I created a lesson for my Intro to Journalism students asking them to explore conflict, one of the seven elements used to assess a story’s newsworthiness. I assigned this project using Workspace because keeping all of our unit resources and assignments in one spot makes less work for both students and I, but you can also post the link on Google Classroom or send it in an email.
With every Slides activity I create, I include:
- A clear statement of what they’ll be doing and how it fits into the larger unit
- Specific directions for progressing through the activity
- Examples of what I expect their responses to look like – I either create these myself or share exemplar responses from other classes. This may be the most essential part of my activity creation. If they can visualize what they need to do, it relieves a lot of their stress.
- Slides for feedback with one slide per peer editor.
- An explanation of what to do with the end product – I indicate if they need to collect peer feedback or submit it through email, Workspace or Google Classroom.
Vary your learning resources
For part one of the activity, I gave learners a “Get Started” prompt. This was so that they’d have a good working definition of conflict, which I’d introduced earlier.
For part two, I shared examples of how assessing a story’s level of conflict helps determine its newsworthiness:
- View a clip of a YouTube video (you can choose a start and stop time)
- Listen to a clip from a podcast (use a site like Audio Cutter to clip it. Then upload to your Drive and insert it from there.)
- Read an article
I directed learners to take notes during this portion of the activity. While I designed this task for students to complete during class, it’s just as effective if they complete it independently.
Make your formative assessment short but specific
Part three of the activity asked learners to find two news articles (I used Hāpara Highlights to provide a list of sites for students to choose from). They then had to explain the role of conflict in each one. They had space for each response, along with exemplars to consult when forming their responses. With the instructions, I explained the three things I was looking for in their response.
Give at least two sets of feedback
Divide learners into small groups (three is ideal) in Workspace to share their Slides on a new card. Or ask them to share their Slides address on a class list and assign groups from there.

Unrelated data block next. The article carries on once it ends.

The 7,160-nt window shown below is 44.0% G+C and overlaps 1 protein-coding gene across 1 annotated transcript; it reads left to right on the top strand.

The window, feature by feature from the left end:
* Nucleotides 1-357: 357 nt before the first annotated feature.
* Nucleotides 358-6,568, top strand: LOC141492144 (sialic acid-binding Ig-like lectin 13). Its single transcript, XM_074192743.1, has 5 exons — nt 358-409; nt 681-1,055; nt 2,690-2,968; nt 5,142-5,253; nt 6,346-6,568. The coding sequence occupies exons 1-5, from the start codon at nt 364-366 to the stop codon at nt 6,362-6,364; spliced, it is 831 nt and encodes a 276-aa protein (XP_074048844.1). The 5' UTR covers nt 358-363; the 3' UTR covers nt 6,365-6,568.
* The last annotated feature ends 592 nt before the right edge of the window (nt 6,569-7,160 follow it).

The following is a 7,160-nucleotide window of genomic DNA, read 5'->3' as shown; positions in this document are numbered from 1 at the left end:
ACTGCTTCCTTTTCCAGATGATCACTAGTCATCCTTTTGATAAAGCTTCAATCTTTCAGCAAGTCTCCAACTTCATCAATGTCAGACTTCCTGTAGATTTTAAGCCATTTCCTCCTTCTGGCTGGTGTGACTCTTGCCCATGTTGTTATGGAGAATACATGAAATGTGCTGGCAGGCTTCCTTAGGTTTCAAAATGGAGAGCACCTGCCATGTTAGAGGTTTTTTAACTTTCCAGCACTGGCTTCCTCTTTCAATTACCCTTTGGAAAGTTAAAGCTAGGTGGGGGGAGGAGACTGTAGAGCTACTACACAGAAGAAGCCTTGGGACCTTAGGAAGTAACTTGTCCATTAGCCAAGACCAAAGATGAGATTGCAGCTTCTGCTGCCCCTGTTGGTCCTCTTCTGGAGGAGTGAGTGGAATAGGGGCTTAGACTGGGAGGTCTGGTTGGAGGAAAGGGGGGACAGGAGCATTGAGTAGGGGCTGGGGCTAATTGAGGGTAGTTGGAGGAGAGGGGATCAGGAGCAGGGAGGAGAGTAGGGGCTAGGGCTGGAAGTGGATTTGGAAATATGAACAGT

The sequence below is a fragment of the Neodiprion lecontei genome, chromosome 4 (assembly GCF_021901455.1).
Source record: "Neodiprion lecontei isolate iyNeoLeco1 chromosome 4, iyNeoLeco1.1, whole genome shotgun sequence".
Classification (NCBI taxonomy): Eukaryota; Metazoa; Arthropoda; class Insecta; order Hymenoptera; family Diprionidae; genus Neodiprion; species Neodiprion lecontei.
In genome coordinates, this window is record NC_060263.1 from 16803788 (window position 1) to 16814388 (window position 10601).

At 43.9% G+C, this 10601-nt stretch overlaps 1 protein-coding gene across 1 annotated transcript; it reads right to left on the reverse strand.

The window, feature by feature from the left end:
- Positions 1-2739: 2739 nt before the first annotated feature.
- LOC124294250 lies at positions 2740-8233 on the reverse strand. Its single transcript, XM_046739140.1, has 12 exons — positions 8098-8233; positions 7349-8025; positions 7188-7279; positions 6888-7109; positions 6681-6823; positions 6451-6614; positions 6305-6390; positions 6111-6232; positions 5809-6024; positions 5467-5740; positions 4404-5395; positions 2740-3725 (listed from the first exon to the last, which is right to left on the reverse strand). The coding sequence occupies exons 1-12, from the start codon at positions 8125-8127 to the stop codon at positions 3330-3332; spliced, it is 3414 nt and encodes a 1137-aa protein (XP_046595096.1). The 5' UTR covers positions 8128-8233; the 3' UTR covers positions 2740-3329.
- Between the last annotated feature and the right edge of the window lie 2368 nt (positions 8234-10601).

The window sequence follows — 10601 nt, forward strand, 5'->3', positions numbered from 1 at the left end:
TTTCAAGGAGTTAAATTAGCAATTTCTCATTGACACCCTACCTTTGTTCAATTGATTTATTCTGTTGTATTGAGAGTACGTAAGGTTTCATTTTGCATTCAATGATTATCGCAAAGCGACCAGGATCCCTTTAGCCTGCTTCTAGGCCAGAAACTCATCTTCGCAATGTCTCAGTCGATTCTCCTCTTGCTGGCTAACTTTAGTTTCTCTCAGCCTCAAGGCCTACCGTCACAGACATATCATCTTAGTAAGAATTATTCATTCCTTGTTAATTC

When it’s time to leave feedback, group members can open one another’s slides. Then they can leave feedback on the appropriate slide and close the file. This is another task in the activity that learners can complete from school or home.
Collaboration: Group projects with Google Slides
There are endless ideas for gamifying, creating and personalizing learning with Google Slides in K-12. One of my favorites has always been using Slides for collaborative group work. Assign a project to small groups when a few minds would be better than one.
Examples are a review before a test or final assessment or a summary of what they learned during a presentation. Students will only have access to their group’s information unless you choose to share all of the slides later.
- Create an activity in Google Slides using the same structure described above. Create a task and space to respond for each group. Be sure all instructions and resources are evident if they’re not working in the classroom.
- On one of the slides, indicate which group should work on which slides (I did this on the second slide).
- Share the Slides in Workspace, Google Classroom or email the web address to your students. Be sure your sharing settings allow everyone to edit, as they’ll all be collaborating on one document.
- When everyone has completed their work, go over the slides as a group and discuss the responses. You can ask learners to make corrections, comment or add to groups’ answers by inserting new slides.
Two more quick Google Slides K-12 ideas
Use Google Slides in K-12 as a place learners can curate information in small groups (or individually). You can use this method for a more formal project or just for a quick in-class brainstorm. When students conduct their research (as opposed to taking lecture notes or reading a handout), they feel ownership over the information they gather. This makes them more likely to engage with the material.
Create introduction slides
Students can introduce themselves at the beginning of the school year by putting together a Google Slides presentation. They can share a few facts about themselves using images, video or text. If learners present at the start of each class, you can use the activity as a chance to teach standards-based speaking skills.